Last summer I wrote about the process of expending and restoring energy as a method of performing at your best.
I highlighted “The Power of Full Engagement,” an insightful book that discusses how one can go about, not only performing at a high level, but also taking time to renew energy to continue that high level of performance.
What does this have to do with investing?
A critical component to maximizing long term portfolio returns is to stay committed to your investment philosophy amid the daily and weekly volatility of capital markets.
It is a lot easier to stay committed to your philosophy if you “get on with your life” and ignore the financial noise of the moment.
That is one reason I am so interested in discovering how one can “get on with their life” in a meaningful way. This is especially challenging in today’s world with the ease of staying connecting to outside noise and commotion.
Sometimes my biggest challenge is to stay focused on the task at hand, and turn inward to my own creativity and good energy.
I came across this article in today’s The New York Times that offers some insights into accomplishing just that . . .
Scheduling distractions as a reward for productivity can motivate your brain to stay focused, Dr. Pillay says. Ideally, those distractions should also be good for you — like a massage, a yoga class or just putting on headphones and listening to music. “The brain benefits significantly from breaks,” he says. “You may even come back and feel more creative if you take your mind off its primary focus for a little while.”
If your distraction of choice is Facebook, Twitter or other social media, schedule time for that, says Dr. Epstein, so that you’re proactive, not reactive.
“You control it,” he says, “rather than it controlling you.”
Our childhood was filled with segmented days – elementary school followed a rigid program with intermittent recesses and lunch, high school was separated by class subject, and during college, you had the luxury of building your own schedule – trying to avoid 8am classes.
However, as we move into adulthood and work mode, demanding schedules and bosses begin to dictate our day and before you know it, someone else “owns” us! Even if we have the luxury to schedule out the day, we do a poor job of owning the task and mapping out a less stressful day.
I challenge you to get back to your elementary days – schedule out your day, block out breaks and a proper lunch, and don’t forget to include your home routine as well. Think about including items you want to do more of – read, exercise, sleep 8 hours, play with your children more. Blocking out your time sounds rigid but it allows you to actually have more time for the things you want to do.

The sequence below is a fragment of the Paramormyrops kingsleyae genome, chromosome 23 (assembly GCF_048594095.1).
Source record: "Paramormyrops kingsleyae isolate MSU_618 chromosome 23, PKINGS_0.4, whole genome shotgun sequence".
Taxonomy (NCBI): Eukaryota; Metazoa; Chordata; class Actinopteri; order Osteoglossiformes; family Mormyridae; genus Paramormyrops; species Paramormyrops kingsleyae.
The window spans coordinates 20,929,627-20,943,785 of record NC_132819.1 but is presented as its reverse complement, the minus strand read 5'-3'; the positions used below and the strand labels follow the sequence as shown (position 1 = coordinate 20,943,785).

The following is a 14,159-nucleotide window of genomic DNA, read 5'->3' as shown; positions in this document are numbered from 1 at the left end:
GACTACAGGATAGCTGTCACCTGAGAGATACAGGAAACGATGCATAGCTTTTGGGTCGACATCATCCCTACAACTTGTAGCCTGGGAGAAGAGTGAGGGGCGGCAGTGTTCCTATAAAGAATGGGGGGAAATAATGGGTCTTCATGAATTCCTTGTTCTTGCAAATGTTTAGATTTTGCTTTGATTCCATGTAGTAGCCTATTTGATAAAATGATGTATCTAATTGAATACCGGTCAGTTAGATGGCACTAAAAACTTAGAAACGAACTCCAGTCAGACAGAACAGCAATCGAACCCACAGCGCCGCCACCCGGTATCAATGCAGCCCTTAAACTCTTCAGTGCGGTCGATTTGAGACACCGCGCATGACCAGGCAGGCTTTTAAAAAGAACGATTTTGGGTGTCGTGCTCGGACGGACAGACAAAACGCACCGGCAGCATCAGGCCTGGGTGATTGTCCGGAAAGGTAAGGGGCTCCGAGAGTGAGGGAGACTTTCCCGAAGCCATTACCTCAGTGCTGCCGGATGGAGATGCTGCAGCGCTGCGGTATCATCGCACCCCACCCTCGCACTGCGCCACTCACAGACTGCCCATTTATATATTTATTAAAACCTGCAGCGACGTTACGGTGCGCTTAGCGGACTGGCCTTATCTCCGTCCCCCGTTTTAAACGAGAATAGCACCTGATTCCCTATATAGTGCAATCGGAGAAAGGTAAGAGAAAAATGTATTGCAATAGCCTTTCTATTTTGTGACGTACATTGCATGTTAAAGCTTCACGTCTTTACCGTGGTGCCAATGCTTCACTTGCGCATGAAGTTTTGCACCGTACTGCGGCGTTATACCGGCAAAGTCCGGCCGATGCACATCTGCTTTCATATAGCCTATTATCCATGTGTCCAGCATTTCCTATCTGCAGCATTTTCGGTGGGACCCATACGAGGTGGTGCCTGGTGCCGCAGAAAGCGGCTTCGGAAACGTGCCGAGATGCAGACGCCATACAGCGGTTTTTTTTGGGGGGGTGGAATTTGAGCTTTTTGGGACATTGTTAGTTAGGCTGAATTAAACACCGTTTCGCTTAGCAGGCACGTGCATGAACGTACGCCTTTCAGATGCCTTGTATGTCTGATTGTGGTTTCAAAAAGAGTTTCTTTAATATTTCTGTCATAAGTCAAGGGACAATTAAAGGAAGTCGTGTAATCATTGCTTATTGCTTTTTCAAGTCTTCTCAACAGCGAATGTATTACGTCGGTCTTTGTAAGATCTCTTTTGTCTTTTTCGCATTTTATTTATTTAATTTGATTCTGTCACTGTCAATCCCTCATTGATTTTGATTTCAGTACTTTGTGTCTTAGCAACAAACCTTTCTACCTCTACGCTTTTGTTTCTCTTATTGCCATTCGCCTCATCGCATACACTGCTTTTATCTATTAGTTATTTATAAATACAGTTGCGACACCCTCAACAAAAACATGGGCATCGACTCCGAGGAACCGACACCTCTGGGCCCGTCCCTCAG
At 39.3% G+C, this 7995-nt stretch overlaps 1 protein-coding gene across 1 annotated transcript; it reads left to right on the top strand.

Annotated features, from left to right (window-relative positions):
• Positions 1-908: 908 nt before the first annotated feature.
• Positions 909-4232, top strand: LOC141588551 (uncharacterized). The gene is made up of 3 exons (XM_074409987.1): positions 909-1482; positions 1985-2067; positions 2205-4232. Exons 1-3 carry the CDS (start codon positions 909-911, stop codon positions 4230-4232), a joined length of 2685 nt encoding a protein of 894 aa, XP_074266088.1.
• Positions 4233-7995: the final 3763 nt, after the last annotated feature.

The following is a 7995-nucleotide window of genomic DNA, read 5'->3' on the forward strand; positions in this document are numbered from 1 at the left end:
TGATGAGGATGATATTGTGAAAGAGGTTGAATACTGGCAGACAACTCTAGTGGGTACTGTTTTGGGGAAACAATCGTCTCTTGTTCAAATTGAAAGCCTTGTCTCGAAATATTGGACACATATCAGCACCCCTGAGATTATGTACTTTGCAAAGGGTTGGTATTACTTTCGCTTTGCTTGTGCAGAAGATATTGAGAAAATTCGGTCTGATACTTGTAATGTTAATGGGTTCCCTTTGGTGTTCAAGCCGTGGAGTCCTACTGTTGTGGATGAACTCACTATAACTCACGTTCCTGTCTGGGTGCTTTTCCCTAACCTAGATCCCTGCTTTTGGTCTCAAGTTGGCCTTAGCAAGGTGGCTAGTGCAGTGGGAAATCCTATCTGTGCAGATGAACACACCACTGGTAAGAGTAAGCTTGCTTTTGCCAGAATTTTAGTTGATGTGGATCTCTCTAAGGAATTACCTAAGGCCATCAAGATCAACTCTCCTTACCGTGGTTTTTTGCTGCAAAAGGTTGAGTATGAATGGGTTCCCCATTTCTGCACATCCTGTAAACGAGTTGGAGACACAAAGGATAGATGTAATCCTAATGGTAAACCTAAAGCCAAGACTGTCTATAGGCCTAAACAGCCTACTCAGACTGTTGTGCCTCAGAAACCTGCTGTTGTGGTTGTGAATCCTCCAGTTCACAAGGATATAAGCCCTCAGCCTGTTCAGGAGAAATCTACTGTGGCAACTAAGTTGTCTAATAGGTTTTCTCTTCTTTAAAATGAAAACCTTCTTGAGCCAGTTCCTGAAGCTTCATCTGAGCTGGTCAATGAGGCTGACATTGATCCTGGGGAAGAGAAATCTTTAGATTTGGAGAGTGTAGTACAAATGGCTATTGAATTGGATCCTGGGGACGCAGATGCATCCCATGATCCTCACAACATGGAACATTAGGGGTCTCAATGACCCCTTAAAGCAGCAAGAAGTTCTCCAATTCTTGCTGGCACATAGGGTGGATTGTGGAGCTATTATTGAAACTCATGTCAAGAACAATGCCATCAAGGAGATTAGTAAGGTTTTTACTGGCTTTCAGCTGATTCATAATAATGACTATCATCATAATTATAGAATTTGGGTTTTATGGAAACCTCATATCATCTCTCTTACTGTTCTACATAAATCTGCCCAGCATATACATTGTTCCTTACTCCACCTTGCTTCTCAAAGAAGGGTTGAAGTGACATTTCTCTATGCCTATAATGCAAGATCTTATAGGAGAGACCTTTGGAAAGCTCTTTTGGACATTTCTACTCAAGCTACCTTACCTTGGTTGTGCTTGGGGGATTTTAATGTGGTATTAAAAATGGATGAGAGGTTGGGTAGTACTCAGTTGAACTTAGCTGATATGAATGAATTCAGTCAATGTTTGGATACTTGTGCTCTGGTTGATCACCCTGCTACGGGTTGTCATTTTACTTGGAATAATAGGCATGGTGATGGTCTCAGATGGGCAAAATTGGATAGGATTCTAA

I came across a great schedule that allows you to designate the time you want to spend on your daily activities and the remaining hours in a 24 hour period. You may be surprised at the extra time lost in the “chaos” of life and how the things that matter most, often get lost in the passing hours of the day.
But first. . .
Lots of investors are “diehard” indexers (including me).
They (including me) throw out statistics showing that 80% of actively managed mutual funds underperform the market.
When you build a passively managed (indexed) portfolio, you are almost certainly going to outperform the vast majority of professional stockpickers.
But that isn’t the reason I am a Coffeehouse Investor.
The reason I am a diehard indexer is because I am able to embrace an investment philosophy that allows me to focus on what counts – and what doesn’t.
Nationally acclaimed financial columnist Walter Updegrave penned this article that sums it up nicely.
Quit trying to beat the market and start addressing your burn rate.
Thanks to everyone who attended Wednesday’s webinar “Investing through Retirement and Beyond”.
We had a great turnout, with over 450 registered participants from across the nation.
Great questions were presented to us, and we hope to address many of them in the coming days and weeks in this blog.
Jack Bogle, founder and retired chairman of The Vanguard Group has said “This is the most difficult time to invest.” For those in or nearing retirement, creating a sound financial plan has never been more important.
Our webinars will reconvene after the New Year as we have an exciting 2012 curriculum planned. Stay tuned for dates and times.
Oh, and one more comment about this retirement thing . . .
Investing as a twentyfive year-old is easy. Start socking money away in a couple of low-cost index funds and get on with your life.
Investing during retirement is a different story.
Making your money last for what could conceivably be a 25 to 40 year period of unemployment called “retirement” is the most difficult financial challenge you will ever face.
It is daunting enough during normal times.
As you are experiencing, we aren’t in normal times.
Bonds and CDs are generating their lowest returns ever.
Common stocks are not cheap and seem to be as volatile as ever.
As a financial advisor at Soundmark Wealth Management, I address these issues every day with investors from across the nation and even around the world.
Every day I witness the incredibly positive impact the three Coffeehouse principles have on investors in this stage of their lives – people who are reaching their financial goals despite these challenging times.
This Wednesday, at 6 p.m. Pacific time (9 p.m. Eastern), I am going to conduct a webinar titled “Investing For Retirement And Beyond,” revealing to you the importance of embracing these three principles in your life.
Click here to register, and then tell a friend about it, and have them register as well. From a financial planning standpoint, it could be the best decision you make this year that will have a positive impact the rest of your life.